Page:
Good evening Netizens…
The new crime drama's characters are shallow stereotypes who engage one another in hackneyed dialogue.
“Though it has been floating around Hollywood for a few years, and drawn some praise from insiders and would-be insiders, Noah Haidle's screenplay is pretty derivative and hackneyed.” — From a review by Philip Martin in Arkansas Democrat-Gazette (Little Rock), February 1, 2013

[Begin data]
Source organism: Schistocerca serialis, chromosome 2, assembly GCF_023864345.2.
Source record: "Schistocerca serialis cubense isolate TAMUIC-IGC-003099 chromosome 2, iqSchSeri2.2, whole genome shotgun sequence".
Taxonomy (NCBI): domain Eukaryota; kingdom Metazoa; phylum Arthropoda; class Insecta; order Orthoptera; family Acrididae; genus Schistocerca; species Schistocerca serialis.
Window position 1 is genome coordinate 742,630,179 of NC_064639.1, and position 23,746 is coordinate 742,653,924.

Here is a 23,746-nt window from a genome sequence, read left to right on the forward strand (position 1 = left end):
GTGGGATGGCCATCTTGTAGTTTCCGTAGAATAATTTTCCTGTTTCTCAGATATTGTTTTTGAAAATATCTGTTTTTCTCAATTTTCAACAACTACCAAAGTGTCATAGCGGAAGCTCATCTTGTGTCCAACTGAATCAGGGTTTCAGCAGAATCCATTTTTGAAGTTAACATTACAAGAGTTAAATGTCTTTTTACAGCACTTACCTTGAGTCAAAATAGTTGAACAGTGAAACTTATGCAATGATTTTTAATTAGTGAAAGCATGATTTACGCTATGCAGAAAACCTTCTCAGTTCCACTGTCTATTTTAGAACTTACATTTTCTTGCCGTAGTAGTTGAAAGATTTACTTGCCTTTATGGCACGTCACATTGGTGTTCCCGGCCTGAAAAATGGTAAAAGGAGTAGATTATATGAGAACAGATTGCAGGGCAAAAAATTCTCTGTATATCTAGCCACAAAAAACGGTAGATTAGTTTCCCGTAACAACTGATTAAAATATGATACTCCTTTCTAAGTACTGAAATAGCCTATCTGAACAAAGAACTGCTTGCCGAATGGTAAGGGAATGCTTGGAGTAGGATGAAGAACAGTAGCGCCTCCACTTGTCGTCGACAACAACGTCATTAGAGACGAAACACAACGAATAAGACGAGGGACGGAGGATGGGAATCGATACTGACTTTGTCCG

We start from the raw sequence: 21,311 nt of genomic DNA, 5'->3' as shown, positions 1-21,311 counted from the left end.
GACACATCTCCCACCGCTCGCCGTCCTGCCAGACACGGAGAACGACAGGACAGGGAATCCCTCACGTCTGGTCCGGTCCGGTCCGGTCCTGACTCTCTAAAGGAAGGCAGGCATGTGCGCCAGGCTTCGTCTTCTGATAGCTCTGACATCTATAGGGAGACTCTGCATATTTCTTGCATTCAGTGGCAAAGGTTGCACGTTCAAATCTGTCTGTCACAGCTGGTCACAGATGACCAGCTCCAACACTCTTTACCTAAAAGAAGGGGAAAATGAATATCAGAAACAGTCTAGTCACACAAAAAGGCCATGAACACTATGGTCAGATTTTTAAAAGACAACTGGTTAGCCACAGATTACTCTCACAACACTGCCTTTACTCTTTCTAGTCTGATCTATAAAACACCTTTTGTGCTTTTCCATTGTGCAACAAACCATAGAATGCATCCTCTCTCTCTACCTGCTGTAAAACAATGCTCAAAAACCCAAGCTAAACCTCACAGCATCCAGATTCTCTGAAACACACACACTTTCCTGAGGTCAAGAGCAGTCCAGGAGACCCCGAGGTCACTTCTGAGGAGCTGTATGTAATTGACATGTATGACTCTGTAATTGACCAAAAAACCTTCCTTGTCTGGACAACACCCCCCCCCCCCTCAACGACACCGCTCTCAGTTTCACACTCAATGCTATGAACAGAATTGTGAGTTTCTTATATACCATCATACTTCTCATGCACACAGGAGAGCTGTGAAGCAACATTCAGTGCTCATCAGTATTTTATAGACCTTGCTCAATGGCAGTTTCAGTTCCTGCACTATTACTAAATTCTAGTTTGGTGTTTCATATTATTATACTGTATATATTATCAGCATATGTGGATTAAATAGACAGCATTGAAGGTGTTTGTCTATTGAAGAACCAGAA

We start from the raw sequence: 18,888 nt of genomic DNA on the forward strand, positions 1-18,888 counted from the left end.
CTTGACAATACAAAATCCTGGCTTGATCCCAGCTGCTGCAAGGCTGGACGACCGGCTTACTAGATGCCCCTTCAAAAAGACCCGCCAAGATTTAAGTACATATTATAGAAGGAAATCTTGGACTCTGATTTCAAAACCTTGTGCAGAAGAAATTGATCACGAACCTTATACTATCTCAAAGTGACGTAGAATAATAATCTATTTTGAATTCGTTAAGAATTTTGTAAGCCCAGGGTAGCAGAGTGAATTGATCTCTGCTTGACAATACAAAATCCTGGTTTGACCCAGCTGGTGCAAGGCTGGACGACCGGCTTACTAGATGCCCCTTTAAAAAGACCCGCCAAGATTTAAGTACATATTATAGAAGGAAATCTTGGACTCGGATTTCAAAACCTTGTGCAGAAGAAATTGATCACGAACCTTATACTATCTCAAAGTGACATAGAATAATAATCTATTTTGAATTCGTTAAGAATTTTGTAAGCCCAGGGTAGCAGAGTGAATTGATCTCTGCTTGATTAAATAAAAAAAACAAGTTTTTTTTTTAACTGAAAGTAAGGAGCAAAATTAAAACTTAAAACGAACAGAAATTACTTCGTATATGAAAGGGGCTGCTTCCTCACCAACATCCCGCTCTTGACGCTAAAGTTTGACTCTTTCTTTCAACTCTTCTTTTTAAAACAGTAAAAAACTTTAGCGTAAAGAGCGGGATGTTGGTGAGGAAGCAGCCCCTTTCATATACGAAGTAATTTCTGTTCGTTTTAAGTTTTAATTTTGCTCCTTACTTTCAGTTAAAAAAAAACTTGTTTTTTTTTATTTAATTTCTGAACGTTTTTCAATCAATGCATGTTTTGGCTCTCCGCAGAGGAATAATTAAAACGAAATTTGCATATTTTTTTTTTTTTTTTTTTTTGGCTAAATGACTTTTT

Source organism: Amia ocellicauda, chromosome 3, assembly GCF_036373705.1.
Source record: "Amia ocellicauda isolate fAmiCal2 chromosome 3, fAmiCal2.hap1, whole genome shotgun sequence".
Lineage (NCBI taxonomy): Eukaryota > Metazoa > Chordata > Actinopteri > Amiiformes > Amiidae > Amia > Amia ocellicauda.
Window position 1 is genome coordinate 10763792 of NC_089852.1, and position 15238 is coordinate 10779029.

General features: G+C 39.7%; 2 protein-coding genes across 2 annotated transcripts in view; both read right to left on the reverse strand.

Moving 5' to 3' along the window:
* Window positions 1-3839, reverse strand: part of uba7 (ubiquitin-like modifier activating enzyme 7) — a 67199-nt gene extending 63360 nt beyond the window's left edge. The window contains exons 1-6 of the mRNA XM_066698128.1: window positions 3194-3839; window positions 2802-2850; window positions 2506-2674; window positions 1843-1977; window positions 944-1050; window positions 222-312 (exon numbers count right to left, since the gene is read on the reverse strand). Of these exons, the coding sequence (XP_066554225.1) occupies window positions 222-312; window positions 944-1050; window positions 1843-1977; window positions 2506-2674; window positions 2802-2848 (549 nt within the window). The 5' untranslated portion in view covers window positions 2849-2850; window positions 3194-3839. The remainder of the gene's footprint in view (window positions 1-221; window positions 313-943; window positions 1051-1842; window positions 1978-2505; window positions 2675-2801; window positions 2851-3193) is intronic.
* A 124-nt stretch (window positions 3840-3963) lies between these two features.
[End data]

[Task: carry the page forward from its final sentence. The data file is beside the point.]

“Hackney” entered the English language in the 14th century as a noun. Some think perhaps it came from “Hakeneye” (now “Hackney”), the name of a town (now a borough) in England. Others dispute this explanation, pointing to similar forms in other European languages. The noun “hackney,” in any case, refers to a horse suitable for ordinary riding or driving—as opposed to one used as a draft animal or a war charger. When “hackney” was first used as a verb in the late 16th century, it often meant “to make common or frequent use of.” Later, it meant “to make trite, vulgar, or commonplace.” The adjective “hackneyed” began to be used in the 18th century and now is a common synonym for “trite.”